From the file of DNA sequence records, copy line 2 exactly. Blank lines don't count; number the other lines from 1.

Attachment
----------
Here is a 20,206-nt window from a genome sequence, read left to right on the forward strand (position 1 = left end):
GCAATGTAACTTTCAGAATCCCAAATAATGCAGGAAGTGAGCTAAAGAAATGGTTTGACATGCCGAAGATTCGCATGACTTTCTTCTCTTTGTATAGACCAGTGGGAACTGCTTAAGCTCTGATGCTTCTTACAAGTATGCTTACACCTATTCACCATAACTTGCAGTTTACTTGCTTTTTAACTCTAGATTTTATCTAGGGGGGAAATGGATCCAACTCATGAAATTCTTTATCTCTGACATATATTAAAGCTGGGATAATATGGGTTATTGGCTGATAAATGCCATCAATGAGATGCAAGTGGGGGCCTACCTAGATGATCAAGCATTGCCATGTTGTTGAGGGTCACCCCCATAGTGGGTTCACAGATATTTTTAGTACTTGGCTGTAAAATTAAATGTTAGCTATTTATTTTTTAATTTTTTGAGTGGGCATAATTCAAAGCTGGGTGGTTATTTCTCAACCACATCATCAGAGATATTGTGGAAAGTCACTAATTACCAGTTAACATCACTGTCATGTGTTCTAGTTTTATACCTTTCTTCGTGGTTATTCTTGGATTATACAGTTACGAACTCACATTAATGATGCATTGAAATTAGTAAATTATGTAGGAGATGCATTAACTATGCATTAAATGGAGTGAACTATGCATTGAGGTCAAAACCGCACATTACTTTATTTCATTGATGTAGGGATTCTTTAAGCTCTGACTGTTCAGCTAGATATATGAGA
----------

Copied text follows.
GCAATGTAACTTTCAGAATCCCAAATAATGCAGGAAGTGAGCTAAAGAAATGGTTTGACATGCCGAAGATTCGCATGACTTTCTTCTCTTTGTATAGACCAGTGGGAACTGCTTAAGCTCTGATGCTTCTTACAAGTATGCTTACACCTATTCACCATAACTTGCAGTTTACTTGCTTTTTAACTCTAGATTTTATCTAGGGGGGAAATGGATCCAACTCATGAAATTCTTTATCTCTGACATATATTAAAGCTGGGATAATATGGGTTATTGGCTGATAAATGCCATCAATGAGATGCAAGTGGGGGCCTACCTAGATGATCAAGCATTGCCATGTTGTTGAGGGTCACCCCCATAGTGGGTTCACAGATATTTTTAGTACTTGGCTGTAAAATTAAATGTTAGCTATTTATTTTTTAATTTTTTGAGTGGGCATAATTCAAAGCTGGGTGGTTATTTCTCAACCACATCATCAGAGATATTGTGGAAAGTCACTAATTACCAGTTAACATCACTGTCATGTGTTCTAGTTTTATACCTTTCTTCGTGGTTATTCTTGGATTATACAGTTACGAACTCACATTAATGATGCATTGAAATTAGTAAATTATGTAGGAGATGCATTAACTATGCATTAAATGGAGTGAACTATGCATTGAGGTCAAAACCGCACATTACTTTATTTCATTGATGTAGGGATTCTTTAAGCTCTGACTGTTCAGCTAGATATATGAGA